SUN Hockey Pool

Dustin time!

TERRY JONES -- Sun Media

, Last Updated: 12:03 PM ET

You can mourn the end of the Edmonton Oilers remarkable shootout streak this morning if you wish.

In an NHL record fourth straight shootout game, the Oilers failed to set an NHL record fourth straight shootout win.

But forget the minute of silence for the dearly departed shootout streak.

The Oilers still managed to put a point in the standings, their 14th of the last 20 points available.

And this morning, Edmonton fans should be taking a minute to celebrate that it was Dustin Penner who provided the point.

"He did everything tonight," said coach Craig MacTavish.

"It was his best game.

"He played exceptionally well.

"It was great to see."

That's right.@#$%^&* Penner, as he was becoming known in the first quarter of the season.

Pudge Penner became Bustin' Dustin last night, busting his not-quite-so-big butt.

In the last 10 games, if you'll take away that one incredibly empty effort against Sidney Crosby and the Pittsburgh Penguins back at the beginning of the run, Penner has taken significant strides toward becoming a pro.

His five goals and four assists in that span are only part of it.

While some of those goals haven't been classics, like the one which bounced in off his face, the goal he scored last night was a big-time power-forward, goal-scorers goal.

Penner fought off three Stars and then picked the top glove-side corner.

He was involved. His feet were moving. He was battling. He was going to the tough areas and coming up with the puck. He was parking in Ryan Smyth's old place in front of the net.

He even received an ovation for a big hit on St. Albert native Stu Barnes.

He played just a huge hockey game.

If the great script-writer in the sky was dialed into this one, he would have had Penner score on his second-period breakaway for the winner.

The six-foot-four, 250-pound, 25-year-old from Winkler, Man., who scored 29 goals last year and won a Stanley Cup with the Anaheim Ducks, was starting to look like he was over his Stanley Cup hangover.

And the player who was signed to a $21.25-million US five-year contract as a restricted free agent, suddenly looked like he wasn't carrying it all around in a wallet in his hockey pants.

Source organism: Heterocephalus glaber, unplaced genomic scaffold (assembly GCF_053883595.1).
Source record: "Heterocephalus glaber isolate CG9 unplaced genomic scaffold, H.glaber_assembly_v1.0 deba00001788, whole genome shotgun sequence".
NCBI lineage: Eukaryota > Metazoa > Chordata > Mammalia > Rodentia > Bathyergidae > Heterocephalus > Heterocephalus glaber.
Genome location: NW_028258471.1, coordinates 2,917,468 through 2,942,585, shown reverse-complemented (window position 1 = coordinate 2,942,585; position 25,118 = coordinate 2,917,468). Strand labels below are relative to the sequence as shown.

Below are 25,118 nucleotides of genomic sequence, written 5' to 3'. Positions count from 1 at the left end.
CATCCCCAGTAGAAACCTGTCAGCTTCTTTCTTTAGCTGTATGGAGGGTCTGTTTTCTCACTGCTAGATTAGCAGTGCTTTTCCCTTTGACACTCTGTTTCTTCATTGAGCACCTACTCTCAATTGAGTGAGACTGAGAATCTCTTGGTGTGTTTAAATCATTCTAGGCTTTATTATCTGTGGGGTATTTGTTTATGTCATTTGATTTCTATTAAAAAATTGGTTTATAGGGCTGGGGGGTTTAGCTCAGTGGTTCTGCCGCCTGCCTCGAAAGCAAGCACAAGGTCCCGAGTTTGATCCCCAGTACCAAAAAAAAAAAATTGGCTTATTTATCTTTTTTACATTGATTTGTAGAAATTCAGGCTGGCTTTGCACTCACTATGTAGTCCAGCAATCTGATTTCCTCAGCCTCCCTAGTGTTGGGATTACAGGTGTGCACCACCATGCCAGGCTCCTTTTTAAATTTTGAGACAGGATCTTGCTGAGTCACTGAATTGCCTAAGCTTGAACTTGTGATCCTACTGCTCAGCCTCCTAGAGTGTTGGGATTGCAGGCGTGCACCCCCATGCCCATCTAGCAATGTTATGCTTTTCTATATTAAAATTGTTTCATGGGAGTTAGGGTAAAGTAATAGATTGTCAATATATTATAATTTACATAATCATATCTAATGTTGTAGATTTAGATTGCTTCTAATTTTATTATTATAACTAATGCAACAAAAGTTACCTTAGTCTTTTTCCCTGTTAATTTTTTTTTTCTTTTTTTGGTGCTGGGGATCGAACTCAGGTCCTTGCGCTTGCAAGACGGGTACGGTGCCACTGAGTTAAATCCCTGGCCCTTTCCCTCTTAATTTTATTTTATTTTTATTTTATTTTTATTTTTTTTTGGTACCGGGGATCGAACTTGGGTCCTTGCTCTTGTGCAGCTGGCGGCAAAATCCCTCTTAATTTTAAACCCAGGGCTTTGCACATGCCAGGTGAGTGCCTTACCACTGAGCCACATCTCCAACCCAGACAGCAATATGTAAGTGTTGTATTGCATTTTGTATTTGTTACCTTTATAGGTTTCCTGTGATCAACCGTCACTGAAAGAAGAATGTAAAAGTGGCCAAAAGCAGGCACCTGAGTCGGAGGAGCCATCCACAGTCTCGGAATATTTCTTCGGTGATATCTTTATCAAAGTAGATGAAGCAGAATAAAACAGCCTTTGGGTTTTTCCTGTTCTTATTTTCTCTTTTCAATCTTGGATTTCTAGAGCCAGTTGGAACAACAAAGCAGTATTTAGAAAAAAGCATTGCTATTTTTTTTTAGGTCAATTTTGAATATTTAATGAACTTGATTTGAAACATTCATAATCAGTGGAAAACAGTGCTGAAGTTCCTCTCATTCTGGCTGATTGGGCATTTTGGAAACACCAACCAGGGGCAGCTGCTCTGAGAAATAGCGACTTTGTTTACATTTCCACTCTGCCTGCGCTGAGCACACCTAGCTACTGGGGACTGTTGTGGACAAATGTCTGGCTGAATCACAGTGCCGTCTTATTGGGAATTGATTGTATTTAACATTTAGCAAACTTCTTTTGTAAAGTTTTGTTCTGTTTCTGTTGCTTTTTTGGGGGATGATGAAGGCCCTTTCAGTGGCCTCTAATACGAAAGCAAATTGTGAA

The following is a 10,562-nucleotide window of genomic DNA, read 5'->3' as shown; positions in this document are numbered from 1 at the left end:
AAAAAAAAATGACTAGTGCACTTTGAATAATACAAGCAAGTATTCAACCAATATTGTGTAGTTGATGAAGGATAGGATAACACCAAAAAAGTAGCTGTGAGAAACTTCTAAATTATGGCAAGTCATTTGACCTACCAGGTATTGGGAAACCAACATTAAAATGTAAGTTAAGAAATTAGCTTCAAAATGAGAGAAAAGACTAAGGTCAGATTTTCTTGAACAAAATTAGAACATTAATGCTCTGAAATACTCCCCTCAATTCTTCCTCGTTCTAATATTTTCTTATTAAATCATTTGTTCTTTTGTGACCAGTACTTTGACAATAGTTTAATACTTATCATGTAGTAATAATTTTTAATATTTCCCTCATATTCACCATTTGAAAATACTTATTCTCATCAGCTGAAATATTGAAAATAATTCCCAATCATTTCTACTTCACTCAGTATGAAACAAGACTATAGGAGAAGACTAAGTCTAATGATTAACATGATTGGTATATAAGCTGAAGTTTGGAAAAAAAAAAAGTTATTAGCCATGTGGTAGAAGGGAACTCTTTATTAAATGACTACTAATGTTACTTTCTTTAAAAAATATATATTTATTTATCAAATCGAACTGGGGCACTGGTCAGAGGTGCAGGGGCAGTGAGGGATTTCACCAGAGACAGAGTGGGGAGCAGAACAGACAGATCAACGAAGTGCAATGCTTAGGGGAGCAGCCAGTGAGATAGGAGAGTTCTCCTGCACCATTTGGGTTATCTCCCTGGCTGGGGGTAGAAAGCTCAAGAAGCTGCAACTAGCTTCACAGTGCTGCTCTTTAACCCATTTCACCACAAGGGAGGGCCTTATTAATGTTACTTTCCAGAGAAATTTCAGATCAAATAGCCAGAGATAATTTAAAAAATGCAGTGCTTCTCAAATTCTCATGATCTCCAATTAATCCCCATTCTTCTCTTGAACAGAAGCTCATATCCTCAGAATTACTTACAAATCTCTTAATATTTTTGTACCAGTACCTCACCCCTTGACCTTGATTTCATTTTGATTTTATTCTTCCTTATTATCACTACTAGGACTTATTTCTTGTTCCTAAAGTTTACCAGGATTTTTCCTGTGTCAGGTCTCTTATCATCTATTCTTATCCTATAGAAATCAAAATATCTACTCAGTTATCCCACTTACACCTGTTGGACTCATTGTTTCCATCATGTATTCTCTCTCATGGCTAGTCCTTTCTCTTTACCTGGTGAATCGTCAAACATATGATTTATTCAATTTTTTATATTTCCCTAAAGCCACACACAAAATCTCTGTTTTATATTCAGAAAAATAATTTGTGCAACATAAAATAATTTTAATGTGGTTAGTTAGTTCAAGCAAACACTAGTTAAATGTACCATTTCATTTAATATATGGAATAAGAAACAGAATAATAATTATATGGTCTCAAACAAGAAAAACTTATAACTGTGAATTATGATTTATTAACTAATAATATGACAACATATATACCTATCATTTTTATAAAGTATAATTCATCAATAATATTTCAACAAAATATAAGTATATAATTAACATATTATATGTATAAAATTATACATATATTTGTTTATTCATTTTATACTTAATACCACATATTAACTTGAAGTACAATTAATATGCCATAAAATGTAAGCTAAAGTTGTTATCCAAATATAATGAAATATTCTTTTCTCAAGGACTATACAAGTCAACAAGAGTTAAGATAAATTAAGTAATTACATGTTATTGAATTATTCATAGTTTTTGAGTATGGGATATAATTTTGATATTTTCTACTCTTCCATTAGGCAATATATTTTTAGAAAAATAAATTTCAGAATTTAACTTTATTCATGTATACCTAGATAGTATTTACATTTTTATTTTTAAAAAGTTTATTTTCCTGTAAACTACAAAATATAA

Penner, who now has nine goals and 11 assists for 20 points, hasn't read many positive pieces in his time in town so far.

But he's not going to read much negative if he shows up and plays that kind of game on a consistent basis.

"Physically he had a couple real big hits," said MacTavish.

The Oilers coach said both Penner's head and his body are getting there.

"He's going through a transition of being a player not heavily counted upon and playing 11 or 12 minutes a game to a player who is being intensely counted upon and playing a lot more minutes."

Last night Penner was on the ice for 19:53. His six shots on goal were double anybody else on the team.

"It wasn't bad," offered Penner of his play when it was over. "Hopefully the learning curve will accelerated even more."

He said he should have won it.

"I could have had a couple more tonight.

"It shouldn't have come to the shootout. I should have scored on that breakaway."

While it's doubtful if MacTavish is going to change up the three names he writes on the shootout sheet every night because Sam Gagner, Ales Hemsky and Shawn Horcoff all failed to score last night, Penner figured if he had scored on that breakaway, he might make a move to be on MacTavish's list should it go past the first three.

"I don't know where I am on the shootout list but if I'd have scored on the breakaway it might have moved me up to seventh or eighth," he laughed.


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